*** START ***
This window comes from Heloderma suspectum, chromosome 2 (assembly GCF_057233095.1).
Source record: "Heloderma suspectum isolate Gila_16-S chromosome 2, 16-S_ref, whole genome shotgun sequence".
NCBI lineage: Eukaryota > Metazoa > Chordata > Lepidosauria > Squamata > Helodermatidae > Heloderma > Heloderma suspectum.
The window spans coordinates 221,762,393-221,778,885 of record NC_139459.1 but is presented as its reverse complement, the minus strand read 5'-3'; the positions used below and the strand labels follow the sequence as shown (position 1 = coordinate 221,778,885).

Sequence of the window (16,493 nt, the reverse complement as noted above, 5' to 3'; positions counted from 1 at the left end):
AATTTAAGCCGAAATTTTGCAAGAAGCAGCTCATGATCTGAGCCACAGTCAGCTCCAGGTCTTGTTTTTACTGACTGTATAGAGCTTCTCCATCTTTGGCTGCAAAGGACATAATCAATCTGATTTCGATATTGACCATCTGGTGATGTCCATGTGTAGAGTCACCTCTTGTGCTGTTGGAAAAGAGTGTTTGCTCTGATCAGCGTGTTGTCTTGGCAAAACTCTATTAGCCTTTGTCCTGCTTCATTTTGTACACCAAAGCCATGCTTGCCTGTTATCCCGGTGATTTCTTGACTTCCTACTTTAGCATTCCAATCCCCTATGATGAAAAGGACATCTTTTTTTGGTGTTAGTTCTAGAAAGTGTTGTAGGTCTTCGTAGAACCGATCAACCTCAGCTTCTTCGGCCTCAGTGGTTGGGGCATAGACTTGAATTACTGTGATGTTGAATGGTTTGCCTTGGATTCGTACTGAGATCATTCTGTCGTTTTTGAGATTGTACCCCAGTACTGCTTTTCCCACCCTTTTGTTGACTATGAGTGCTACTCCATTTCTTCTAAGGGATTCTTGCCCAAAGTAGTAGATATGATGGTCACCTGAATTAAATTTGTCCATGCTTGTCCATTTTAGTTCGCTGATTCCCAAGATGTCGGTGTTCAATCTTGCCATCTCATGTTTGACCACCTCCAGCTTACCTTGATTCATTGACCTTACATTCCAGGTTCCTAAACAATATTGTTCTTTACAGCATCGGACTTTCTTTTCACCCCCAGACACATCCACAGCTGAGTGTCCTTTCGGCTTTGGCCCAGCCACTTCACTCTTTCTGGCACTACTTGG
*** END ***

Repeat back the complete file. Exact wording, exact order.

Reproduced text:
This window comes from Heloderma suspectum, chromosome 2 (assembly GCF_057233095.1).
Source record: "Heloderma suspectum isolate Gila_16-S chromosome 2, 16-S_ref, whole genome shotgun sequence".
NCBI lineage: Eukaryota > Metazoa > Chordata > Lepidosauria > Squamata > Helodermatidae > Heloderma > Heloderma suspectum.
The window spans coordinates 221,762,393-221,778,885 of record NC_139459.1 but is presented as its reverse complement, the minus strand read 5'-3'; the positions used below and the strand labels follow the sequence as shown (position 1 = coordinate 221,778,885).

Sequence of the window (16,493 nt, the reverse complement as noted above, 5' to 3'; positions counted from 1 at the left end):
AATTTAAGCCGAAATTTTGCAAGAAGCAGCTCATGATCTGAGCCACAGTCAGCTCCAGGTCTTGTTTTTACTGACTGTATAGAGCTTCTCCATCTTTGGCTGCAAAGGACATAATCAATCTGATTTCGATATTGACCATCTGGTGATGTCCATGTGTAGAGTCACCTCTTGTGCTGTTGGAAAAGAGTGTTTGCTCTGATCAGCGTGTTGTCTTGGCAAAACTCTATTAGCCTTTGTCCTGCTTCATTTTGTACACCAAAGCCATGCTTGCCTGTTATCCCGGTGATTTCTTGACTTCCTACTTTAGCATTCCAATCCCCTATGATGAAAAGGACATCTTTTTTTGGTGTTAGTTCTAGAAAGTGTTGTAGGTCTTCGTAGAACCGATCAACCTCAGCTTCTTCGGCCTCAGTGGTTGGGGCATAGACTTGAATTACTGTGATGTTGAATGGTTTGCCTTGGATTCGTACTGAGATCATTCTGTCGTTTTTGAGATTGTACCCCAGTACTGCTTTTCCCACCCTTTTGTTGACTATGAGTGCTACTCCATTTCTTCTAAGGGATTCTTGCCCAAAGTAGTAGATATGATGGTCACCTGAATTAAATTTGTCCATGCTTGTCCATTTTAGTTCGCTGATTCCCAAGATGTCGGTGTTCAATCTTGCCATCTCATGTTTGACCACCTCCAGCTTACCTTGATTCATTGACCTTACATTCCAGGTTCCTAAACAATATTGTTCTTTACAGCATCGGACTTTCTTTTCACCCCCAGACACATCCACAGCTGAGTGTCCTTTCGGCTTTGGCCCAGCCACTTCACTCTTTCTGGCACTACTTGG